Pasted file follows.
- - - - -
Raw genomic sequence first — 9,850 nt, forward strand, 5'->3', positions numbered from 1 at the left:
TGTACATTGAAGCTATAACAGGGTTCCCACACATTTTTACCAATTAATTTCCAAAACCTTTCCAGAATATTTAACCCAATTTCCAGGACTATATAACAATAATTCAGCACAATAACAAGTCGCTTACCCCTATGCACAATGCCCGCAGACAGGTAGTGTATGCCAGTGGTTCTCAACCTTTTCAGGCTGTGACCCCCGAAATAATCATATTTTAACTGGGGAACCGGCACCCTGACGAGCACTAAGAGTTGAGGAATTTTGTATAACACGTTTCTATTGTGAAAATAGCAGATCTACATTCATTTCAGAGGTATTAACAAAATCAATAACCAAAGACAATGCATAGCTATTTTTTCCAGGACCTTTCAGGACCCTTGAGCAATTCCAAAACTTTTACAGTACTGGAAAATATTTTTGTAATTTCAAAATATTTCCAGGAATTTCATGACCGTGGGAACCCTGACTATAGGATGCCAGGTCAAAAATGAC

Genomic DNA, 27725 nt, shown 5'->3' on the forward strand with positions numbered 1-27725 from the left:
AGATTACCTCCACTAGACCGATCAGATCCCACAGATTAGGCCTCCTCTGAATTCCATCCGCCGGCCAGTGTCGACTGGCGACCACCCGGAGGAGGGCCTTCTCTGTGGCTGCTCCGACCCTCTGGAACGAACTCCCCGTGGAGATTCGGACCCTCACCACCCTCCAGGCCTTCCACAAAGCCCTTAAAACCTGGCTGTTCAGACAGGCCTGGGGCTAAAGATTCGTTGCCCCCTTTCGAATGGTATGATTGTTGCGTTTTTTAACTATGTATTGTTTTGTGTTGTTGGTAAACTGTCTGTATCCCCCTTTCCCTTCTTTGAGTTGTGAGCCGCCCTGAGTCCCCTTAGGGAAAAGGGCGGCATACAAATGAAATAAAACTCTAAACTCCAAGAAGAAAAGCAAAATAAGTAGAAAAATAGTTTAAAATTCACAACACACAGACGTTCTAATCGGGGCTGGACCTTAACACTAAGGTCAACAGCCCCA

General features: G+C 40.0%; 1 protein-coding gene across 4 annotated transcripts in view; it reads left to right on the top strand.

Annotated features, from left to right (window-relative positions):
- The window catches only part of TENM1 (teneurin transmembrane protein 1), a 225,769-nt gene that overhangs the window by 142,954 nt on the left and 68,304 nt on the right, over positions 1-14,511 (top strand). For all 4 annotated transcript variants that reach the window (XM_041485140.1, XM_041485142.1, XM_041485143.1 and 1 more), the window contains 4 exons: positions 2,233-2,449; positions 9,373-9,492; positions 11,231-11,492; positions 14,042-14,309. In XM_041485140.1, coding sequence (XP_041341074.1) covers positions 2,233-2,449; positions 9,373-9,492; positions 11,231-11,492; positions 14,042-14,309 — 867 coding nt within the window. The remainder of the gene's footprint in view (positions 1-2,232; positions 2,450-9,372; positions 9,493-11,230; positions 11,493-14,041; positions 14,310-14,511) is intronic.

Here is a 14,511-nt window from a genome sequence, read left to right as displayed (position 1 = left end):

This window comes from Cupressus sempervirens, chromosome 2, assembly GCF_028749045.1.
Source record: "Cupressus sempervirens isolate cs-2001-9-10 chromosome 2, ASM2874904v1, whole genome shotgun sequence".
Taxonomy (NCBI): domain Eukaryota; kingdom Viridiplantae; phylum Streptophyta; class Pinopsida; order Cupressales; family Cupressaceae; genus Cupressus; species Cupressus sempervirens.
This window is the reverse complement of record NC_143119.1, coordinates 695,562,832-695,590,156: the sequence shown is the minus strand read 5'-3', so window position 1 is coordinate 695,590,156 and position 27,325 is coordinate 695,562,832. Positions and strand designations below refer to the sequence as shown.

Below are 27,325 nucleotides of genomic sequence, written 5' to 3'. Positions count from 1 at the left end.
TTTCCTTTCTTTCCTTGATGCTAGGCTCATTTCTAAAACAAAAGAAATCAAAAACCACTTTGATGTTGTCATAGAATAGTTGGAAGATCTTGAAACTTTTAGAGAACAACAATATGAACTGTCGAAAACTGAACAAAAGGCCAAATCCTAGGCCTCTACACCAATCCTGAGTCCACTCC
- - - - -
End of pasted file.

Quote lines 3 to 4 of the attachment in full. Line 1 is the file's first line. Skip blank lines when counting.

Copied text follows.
Genomic DNA, 27725 nt, shown 5'->3' on the forward strand with positions numbered 1-27725 from the left:
AGATTACCTCCACTAGACCGATCAGATCCCACAGATTAGGCCTCCTCTGAATTCCATCCGCCGGCCAGTGTCGACTGGCGACCACCCGGAGGAGGGCCTTCTCTGTGGCTGCTCCGACCCTCTGGAACGAACTCCCCGTGGAGATTCGGACCCTCACCACCCTCCAGGCCTTCCACAAAGCCCTTAAAACCTGGCTGTTCAGACAGGCCTGGGGCTAAAGATTCGTTGCCCCCTTTCGAATGGTATGATTGTTGCGTTTTTTAACTATGTATTGTTTTGTGTTGTTGGTAAACTGTCTGTATCCCCCTTTCCCTTCTTTGAGTTGTGAGCCGCCCTGAGTCCCCTTAGGGAAAAGGGCGGCATACAAATGAAATAAAACTCTAAACTCCAAGAAGAAAAGCAAAATAAGTAGAAAAATAGTTTAAAATTCACAACACACAGACGTTCTAATCGGGGCTGGACCTTAACACTAAGGTCAACAGCCCCA